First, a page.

Secret Talks Underway to Prepare for N. Korea-US Summit
Apr 09 2018
North Korea has told the U.S. for the first time it is prepared to discuss the denuclearization of the Korean peninsula when Kim Jong-un meets Donald Trump, a United States official said on Sunday.
CNN on Saturday quoted multiple government officials familiar with the discussions as saying that the talks are a sign that planning for the highly anticipated meeting is progressing.
Last month, China said it won a pledge from Kim, who was on a surprise visit to Beijing for talks with Chinese President Xi Jinping, to denuclearize the Korean peninsula.
American and North Korean officials have spoken several times and have met in a third country to settle on the summit's location, administration officials say - with Kim pushing for a Pyongyang meeting and the US looking for a neutral site like Ulaanbaatar, the capital of Mongolia.
US officials revealed to CNN reporters that North Korea has not only acknowledged the president's acceptance of Kim's unexpected invitation, but the rogue regime has also stated that it is willing to talk about denuclearizing the Korean Peninsula, although there is a strong possibility that the two sides have a very different understanding of what is actually on the table. A date will be set once the two sides can agree on a location.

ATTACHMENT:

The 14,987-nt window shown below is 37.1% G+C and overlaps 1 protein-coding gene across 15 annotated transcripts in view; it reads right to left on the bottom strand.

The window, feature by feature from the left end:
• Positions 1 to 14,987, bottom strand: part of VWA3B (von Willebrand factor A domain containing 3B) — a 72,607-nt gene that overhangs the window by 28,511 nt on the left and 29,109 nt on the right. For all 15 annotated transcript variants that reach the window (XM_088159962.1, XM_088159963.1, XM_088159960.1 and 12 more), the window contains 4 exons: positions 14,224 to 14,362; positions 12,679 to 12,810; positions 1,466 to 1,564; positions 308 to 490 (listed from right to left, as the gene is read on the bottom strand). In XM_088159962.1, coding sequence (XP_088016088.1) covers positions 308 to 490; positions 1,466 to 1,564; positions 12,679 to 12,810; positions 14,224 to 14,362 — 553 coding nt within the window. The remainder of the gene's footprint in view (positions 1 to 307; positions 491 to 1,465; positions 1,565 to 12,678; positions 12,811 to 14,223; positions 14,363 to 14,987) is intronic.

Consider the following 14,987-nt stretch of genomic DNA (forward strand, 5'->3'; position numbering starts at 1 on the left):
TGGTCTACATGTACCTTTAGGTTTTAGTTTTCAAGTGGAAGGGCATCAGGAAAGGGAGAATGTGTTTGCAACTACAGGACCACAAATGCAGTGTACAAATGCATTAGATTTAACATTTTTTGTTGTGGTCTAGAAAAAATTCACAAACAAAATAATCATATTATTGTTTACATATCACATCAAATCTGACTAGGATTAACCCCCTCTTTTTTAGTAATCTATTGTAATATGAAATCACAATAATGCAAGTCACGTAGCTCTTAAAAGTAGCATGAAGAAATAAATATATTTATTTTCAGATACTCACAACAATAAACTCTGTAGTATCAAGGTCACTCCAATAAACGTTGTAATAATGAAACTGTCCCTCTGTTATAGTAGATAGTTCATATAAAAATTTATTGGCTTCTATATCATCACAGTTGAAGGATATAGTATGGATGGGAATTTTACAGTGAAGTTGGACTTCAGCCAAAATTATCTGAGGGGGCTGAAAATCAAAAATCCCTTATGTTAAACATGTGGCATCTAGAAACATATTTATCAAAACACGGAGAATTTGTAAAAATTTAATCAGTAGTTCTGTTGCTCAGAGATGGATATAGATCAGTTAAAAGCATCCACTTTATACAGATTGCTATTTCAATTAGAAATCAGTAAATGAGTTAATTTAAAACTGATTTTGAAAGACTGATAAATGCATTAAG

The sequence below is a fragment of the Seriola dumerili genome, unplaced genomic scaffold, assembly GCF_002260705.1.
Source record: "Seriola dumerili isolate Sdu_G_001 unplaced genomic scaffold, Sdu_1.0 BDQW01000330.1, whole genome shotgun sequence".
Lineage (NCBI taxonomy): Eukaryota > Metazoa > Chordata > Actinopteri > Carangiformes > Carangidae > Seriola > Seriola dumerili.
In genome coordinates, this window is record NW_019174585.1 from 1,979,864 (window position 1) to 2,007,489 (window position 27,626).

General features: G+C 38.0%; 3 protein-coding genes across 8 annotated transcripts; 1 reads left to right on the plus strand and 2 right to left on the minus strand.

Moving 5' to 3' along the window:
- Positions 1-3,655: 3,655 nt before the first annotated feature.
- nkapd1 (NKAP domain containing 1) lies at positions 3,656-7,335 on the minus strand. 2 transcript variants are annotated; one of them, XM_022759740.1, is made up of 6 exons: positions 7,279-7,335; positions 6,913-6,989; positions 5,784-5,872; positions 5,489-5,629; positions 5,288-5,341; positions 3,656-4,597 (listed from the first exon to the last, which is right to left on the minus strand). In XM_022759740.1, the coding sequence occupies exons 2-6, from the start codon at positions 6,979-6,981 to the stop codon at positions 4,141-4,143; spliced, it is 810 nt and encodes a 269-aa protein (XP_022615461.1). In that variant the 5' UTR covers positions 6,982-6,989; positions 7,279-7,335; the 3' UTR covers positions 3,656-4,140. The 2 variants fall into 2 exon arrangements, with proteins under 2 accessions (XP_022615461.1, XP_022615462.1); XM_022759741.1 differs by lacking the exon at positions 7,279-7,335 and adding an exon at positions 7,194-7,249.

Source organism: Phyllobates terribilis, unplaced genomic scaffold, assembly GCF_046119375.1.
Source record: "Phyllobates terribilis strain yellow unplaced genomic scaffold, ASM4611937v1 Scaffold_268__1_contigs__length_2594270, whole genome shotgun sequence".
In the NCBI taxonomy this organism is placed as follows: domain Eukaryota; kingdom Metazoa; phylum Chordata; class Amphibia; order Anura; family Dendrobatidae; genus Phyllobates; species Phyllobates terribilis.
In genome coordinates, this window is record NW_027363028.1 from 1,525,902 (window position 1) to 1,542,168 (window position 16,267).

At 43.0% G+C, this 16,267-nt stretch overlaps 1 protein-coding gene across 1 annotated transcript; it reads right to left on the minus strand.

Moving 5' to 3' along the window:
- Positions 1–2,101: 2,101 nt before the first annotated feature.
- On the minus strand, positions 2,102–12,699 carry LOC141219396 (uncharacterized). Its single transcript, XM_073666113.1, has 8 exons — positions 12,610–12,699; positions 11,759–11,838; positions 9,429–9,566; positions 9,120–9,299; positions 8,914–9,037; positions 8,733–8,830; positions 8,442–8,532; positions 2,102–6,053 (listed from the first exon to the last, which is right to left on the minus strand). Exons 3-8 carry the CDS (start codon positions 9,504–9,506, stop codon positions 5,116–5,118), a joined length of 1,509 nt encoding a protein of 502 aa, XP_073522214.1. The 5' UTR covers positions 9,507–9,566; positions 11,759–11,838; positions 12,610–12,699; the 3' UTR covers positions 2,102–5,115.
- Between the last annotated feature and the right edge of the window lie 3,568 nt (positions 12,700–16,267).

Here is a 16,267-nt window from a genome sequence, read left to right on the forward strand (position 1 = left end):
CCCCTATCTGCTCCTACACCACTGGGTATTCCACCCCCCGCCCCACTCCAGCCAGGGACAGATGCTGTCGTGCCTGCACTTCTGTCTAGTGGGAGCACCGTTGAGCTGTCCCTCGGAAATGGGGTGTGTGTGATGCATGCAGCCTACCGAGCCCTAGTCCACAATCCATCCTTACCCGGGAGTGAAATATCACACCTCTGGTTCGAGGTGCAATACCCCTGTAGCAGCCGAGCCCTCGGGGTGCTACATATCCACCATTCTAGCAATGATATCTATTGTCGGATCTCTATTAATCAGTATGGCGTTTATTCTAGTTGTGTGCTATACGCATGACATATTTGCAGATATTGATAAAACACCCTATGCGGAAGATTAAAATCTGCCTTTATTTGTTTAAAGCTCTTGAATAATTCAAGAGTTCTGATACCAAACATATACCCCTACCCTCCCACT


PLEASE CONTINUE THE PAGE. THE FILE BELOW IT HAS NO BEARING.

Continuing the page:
South Korean emissaries, in a visit to the White House last month, had presented Kim's invitation to meet with Trump, who quickly agreed.
The North Koreans want the meeting to take place in their capital, Pyongyang.
North Korea has confirmed directly to the Trump administration that it is willing to negotiate with the United States over potential denuclearisation, administration officials said.
The 2 Koreas earlier agreed that their leaders will use the hotline before they hold a summit on April 27th.
The U.S. State Department has been communicating with the North Koreans through their mission at the United Nations, CNN also said.
Whether or not Kim had genuinely offered to discuss dismantling his nuclear program was a key question surrounding his offer to meet Trump, made in March and conveyed to the US via a South Korean envoy.